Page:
One of my favorite people during my last term of service was not of the highest moral fiber, but he was good at his job, dependable, and never got in trouble. His weakness was that he liked women a little too much. Especially, it appears, women in uniform. He seems to have been quite successful in his conquests. People may think that attractive women in the military are rare and especially in the Marine Corps. Statistically, there may be fewer attractive women in the military than on the outside, but that doesnít mean there arenít any at all. (There was a woman marine instructor at comm-elect schools at MCB 29 Palms that was extremely attractive. I saw her at the weight room several times and she was also very nicely built. She had been married to a Marine once, and it worked out badly, so she had tightened up her social life to the point where she became known as the Ice Princess. Her favorite joke involved one to the two earthquakes that occurred while I was out there. She said she had called her mother to tell her that she was all right and that it was the first time that her bed had shaken in a long time.)

Anyway, my young Marineís amorous behavior first came to my attention during a field exercise. Apparently he had fallen temporarily in love with an NCO from the supply section and they had consummated the act in a boat, on a small lake in the exercise area. I was a little surprised. In all the time that I have spent in the field I very rarely heard of anything like this. Later on, we went to Norway and my Marine escorted the vans that were sent over on ship. Iím not sure how long the voyage was, but the only women along were shipís crew and so were their husbands. So my Marine had been Ďwithoutí for a while.

It turned out that he had a long-standing relationship with one of the WMs from the admin section and one day he asked if he could be assigned to the midnight shift. When I asked him why, he blithely told me that it was because she got off shift at 0200 and he wanted to have our radio van to himself for a while. (I usually took the midnight shift, and the day shift, and frequently the evening shift too. I tried not to micro-manage but I felt responsible and was the only technician, as opposed to repairman, in the radio section at the time.) I told him it was all right with me, especially since I knew that he would go home by ship, too, but hadnít told him yet. The next morning my Marine had a sneaky smile on his face and the van smelled overpoweringly of strawberries. I mean it reeked. Some time during the day I was in that van working on some equipment, and I think there was someone with me, when we received an unexpected visit from my favorite WM Staff Sergeant from the TDCC section. She opened the door wide enough to stick her head in and got a face full of hot strawberry fumes. She got a very strange look on her face and asked to speak to me outside. I donít remember what the conversation was about, but I do remember that I felt very embarrassed.

I donít suppose that armadillos can really be classed as people, but I have had two encounters with them that were noteworthy. The first one was during the time that I was attending Primary NCO Course in the Army. We had been moving fast all day and had been ambushed regularly. One of the instructors had lost a boot heel and wasnít moving very quickly, but we didnít have time for him to put on his spare boots. We were going diagonally down the shoulder of a hill on a game trail. I was in the middle of the squad carrying an M60 machine gun. Suddenly the signal to stop and kneel was passed back. There was an armadillo that must have weighed at least a kilogram standing on itís hind legs in the middle of the trail, hissing and making vaguely menacing motions with its front paws. We went around.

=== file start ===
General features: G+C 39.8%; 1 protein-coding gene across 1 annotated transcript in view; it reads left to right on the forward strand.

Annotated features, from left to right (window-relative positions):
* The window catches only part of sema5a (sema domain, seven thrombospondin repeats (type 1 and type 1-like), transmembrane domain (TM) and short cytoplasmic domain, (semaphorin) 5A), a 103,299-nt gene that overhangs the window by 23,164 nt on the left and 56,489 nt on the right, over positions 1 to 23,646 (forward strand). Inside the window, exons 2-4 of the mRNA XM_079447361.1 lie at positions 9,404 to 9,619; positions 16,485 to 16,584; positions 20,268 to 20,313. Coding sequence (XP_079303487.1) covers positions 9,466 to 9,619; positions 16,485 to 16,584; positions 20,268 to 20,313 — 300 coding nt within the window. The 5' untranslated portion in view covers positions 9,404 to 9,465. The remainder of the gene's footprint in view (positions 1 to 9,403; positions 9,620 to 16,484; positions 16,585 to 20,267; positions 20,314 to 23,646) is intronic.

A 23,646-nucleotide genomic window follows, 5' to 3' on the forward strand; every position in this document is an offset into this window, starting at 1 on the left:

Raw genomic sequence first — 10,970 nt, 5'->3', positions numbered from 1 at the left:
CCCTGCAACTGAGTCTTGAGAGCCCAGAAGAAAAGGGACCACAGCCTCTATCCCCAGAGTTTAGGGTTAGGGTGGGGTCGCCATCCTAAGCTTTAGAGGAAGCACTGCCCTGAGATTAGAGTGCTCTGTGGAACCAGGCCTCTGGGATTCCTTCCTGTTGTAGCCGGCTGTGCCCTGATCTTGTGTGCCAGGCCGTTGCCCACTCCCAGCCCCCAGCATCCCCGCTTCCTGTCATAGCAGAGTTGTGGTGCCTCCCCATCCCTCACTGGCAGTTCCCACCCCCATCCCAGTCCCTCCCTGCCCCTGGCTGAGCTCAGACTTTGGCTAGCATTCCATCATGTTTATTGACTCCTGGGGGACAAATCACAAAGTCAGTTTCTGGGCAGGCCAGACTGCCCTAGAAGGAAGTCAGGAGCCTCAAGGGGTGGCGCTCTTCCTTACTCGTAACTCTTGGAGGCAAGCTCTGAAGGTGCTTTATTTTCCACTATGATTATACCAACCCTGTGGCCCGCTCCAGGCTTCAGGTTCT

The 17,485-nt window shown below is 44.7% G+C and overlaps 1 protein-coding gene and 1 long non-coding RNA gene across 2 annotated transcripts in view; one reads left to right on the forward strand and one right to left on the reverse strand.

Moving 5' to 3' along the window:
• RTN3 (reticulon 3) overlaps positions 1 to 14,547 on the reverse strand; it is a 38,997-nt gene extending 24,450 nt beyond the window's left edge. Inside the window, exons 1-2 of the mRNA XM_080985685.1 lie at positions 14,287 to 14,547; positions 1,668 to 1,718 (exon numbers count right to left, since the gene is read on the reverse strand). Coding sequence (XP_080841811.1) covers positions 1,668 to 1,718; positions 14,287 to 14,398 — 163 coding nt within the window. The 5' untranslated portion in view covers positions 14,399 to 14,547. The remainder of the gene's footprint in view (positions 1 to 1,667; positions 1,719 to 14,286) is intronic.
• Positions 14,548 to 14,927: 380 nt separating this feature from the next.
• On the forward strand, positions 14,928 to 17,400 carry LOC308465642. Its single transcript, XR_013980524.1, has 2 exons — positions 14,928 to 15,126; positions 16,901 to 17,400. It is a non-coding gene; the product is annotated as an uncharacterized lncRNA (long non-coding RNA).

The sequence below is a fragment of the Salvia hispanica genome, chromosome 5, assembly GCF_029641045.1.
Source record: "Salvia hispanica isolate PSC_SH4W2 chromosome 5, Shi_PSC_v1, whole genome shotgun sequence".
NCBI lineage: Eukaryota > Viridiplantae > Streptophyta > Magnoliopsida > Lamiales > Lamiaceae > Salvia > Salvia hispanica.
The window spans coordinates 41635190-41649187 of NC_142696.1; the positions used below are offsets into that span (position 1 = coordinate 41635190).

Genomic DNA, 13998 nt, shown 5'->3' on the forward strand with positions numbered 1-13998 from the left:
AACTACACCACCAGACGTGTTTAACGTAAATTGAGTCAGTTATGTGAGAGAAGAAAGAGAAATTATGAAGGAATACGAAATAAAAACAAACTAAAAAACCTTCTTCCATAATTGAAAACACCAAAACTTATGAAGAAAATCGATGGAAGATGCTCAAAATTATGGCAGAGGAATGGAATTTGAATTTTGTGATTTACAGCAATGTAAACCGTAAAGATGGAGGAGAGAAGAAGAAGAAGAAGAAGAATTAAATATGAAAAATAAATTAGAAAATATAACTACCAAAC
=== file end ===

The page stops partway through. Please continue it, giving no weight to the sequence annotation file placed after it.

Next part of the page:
The second incident wasnít so funny. I was a grader mounted on a tank during night fire. This happened to be a Ďbladeí tank with the extra tons of weight and extra protection that the blade provides. We were moving along the tank trail between engagements, and moving pretty fast because it was nearly dawn. Suddenly, the driver jumped on the brakes and I went sliding forward across the top of the turret. Then I heard a crash from the rear of the tank. I had no idea what had gone wrong. I couldnít see anything in front of us that looked like a problem, but I did notice that I couldnít see the control jeep that was supposed to following us. It turned out that the jeep driver had been half asleep when the tank stopped and had run into the back of it. Our jeeps didnít have seat belts or safety glass windshields. The driver was lucky enough to be held in place by the steering wheel, but the young officer in the passengerís seat was thrown through the windshield and lost an eye.

Why did the tank stop so abruptly? The driver had seen a small armadillo, on hind legs, making menacing motions with its front paws. (I wonder if it could have been the same one.) This answers the question about how a 58 ton tank with 18 inches of ground clearance and a bull dozer blade mounted on the front will fare when involved in an armadillo attack. Scary, isnít it? Maybe we should trade in all our heavy stuff for small, specially trained armadillos.

My thanks yet again to Rory.